By many indications, Joseph Biden and Kamala Harris will be President and Vice President in 2021. If this holds true, key senate run-off races in Georgia will decide if Democrats will control the Executive Office and both branches of Congress or if there will be some “gridlock.” Policies of every stripe may well hinge on this runoff.
As it relates to environmental policy under Biden, expect an approach that is nothing akin to what the Trump Administration put forth.
Cooperative Federalism Likely Gone
In our blogs over the past four years, we wrote extensively about cooperative federalism that was a departure from any previous administration, Democrat or Republican. Perhaps nothing was a better indication of the contrarian approach under Trump than the change from the National Enforcement Initiatives to the National Compliance Initiatives.
This approach will likely change in a new administration.
Anticipated Changes in Energy, Enforcement, and Water Policies
Lawyers from Hogan Lovells provided their take on how the Biden Administration may approach key environmental issues in Environmental Law outlook under a Biden Administration.
“…We anticipate the Biden administration will seek to undo many of the deregulatory actions of the Trump administration. We can further anticipate the Biden administration will seek to strengthen environmental protections by adopting new standards, revising existing standards, and increasing enforcement. The central feature of Biden’s environmental platform is its ‘Clean Energy Future’ agenda, with a target of a carbon-free power sector by 2035 and net-zero carbon emissions by 2050. To achieve this agenda, the Biden administration will rejoin the Paris Climate accord, and pursue regulatory measures to combat climate change with a focus on reducing air emissions, advancing alternative fuels and electric vehicles, pursuing clean energy initiatives such as renewables and carbon capture methodologies, reducing fossil fuel development, and prioritizing environmental justice concerns.”
“Revisiting Waters of the United States (WOTUS) rule Under the Clean Water Act: there is federal jurisdiction over ‘waters of the U.S.’ The Obama administration had issued a revision to WOTUS in 2015, which was the subject of extensive litigation. The Trump administration issued a repeal and revision of the Obama era rule, which has also drawn litigation for removing groundwater, ephemeral and intermittent streams, and certain agricultural operations from federal oversight.”
These are potentially consequential changes that may have an appreciable impact on the regulated community.
One area mentioned above that will be closely watched is how the new administration may address jurisdictional waters under the Clean Water Act. The new Navigable Water Protection Rule that was final on June 22, 2020, is likely to be scraped; but what will take its place? The 2015 Waters of the United States (WOTUS) rule under the Obama administration was quickly litigated and never really got off the ground.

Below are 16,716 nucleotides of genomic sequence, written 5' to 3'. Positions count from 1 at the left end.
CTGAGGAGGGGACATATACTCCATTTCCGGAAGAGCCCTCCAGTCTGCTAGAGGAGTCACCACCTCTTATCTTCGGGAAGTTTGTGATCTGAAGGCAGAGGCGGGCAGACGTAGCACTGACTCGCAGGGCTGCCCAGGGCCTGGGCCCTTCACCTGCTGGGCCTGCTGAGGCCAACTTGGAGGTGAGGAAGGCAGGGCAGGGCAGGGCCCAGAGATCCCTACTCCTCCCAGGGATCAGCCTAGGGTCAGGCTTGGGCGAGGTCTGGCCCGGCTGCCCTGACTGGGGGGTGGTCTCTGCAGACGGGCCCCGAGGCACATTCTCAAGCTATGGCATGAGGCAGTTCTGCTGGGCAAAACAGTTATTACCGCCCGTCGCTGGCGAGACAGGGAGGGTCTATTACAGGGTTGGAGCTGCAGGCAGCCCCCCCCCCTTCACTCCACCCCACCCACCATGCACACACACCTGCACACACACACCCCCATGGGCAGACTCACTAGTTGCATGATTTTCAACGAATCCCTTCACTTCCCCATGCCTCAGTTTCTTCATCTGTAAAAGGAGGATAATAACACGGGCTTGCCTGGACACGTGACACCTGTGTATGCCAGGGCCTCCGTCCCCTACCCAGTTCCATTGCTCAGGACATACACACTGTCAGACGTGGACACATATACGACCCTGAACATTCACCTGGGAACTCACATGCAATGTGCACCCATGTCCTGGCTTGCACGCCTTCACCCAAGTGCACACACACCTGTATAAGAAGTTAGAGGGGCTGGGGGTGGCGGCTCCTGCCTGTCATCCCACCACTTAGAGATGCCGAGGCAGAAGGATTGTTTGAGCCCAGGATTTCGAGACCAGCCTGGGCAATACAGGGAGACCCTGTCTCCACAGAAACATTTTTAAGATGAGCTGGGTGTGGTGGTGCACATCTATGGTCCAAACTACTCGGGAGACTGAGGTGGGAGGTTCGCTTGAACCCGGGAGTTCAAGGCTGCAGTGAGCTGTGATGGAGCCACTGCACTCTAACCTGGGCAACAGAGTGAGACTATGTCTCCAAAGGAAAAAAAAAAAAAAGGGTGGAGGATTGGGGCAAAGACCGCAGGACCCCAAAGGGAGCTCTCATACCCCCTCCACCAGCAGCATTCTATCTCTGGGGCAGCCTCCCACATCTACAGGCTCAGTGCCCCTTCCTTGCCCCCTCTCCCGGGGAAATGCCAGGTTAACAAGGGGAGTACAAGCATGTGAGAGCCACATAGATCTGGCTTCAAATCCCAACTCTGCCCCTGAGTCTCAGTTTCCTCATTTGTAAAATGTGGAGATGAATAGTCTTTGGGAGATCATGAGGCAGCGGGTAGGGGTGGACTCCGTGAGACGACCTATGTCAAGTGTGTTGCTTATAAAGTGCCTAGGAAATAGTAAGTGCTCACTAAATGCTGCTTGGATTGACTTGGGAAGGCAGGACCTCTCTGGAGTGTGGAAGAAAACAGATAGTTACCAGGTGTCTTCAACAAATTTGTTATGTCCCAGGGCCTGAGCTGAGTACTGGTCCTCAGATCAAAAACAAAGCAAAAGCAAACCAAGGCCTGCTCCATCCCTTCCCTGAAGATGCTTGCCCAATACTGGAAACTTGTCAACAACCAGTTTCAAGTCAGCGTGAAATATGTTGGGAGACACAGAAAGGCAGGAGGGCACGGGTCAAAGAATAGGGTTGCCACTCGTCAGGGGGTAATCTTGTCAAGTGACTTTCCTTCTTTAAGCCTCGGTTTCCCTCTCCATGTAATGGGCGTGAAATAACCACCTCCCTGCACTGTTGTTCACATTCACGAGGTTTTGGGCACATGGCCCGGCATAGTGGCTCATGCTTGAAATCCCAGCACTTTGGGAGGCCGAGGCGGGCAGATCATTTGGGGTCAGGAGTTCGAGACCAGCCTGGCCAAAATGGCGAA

The question of what is and is not jurisdictional waters is significant and affects industry, developers, and agriculture.
Again from the blog by Hogan Lovells, “Enforcement numbers (cases, inspections, referrals) are at a historic low under the Trump Administration. The Biden administration will focus on exercising its enforcement authority, particularly in its battle against climate change and protection of environmental justice communities. In this regard, there will be an increase in enforcement under the various environmental statutes with a focus on Clean Air Act cases, safe drinking water, and cleanup of environmental contamination that adversely impacts marginalized and disadvantaged communities.”
Long-Term Decline in Environmental Enforcement
While it is likely that federal environmental enforcement will change under a Biden Administration, the overall downward trend in enforcement dates back to long before Trump’s Administration.
In our October 2019 blog, “Transformation of US Environmental Compliance Enforcement Trends Down – Self-Disclosure Trends Up,” we discussed these long-term trends.
From our October 2019 blog, “According to data from the USEPA, there has been a steady decline in Federal inspections (conducted by EPA) since 2012…. Likewise, civil enforcement has shown a steady decline dating back to 2008. In fiscal year (FY) 2008 total ‘civil enforcement initiatives and conclusions’ were around 3,700. In FY 2018, this number was cut in half to 1,800.”
Will Biden’s Administration reverse this long-term trend? The answer may lie in whom he ultimately appoints to be the Administrator of the Environmental Protection Agency.
What Should You Do?
With all the anticipated changes, what should you do if you are managing Environmental Health and Safety Issues? The most obvious is to make sure you are in compliance and make sure your plans and permits are (1) current, (2) implemented, and (3) organized and accessible. If you have not conducted a compliance assessment recently, you should consider scheduling this sooner than later.
This is a quick look at what will likely be sweeping changes in a Biden Administration. How sweeping the changes may be could hinge on that January Senate runoff in Georgia, so this will likely be a closely-watched race.
Keep a close eye on developments at the federal level, but don’t forget to monitor your state initiatives as well. We will provide updates as we learn about them; watch for our future blogs. If you have not subscribed to our newsletter, you can do so below.
If you have questions or need assistance with an environmental issue, contact me at 248-932-0228, Ext. 134, and I’ll connect you with one of my colleagues.
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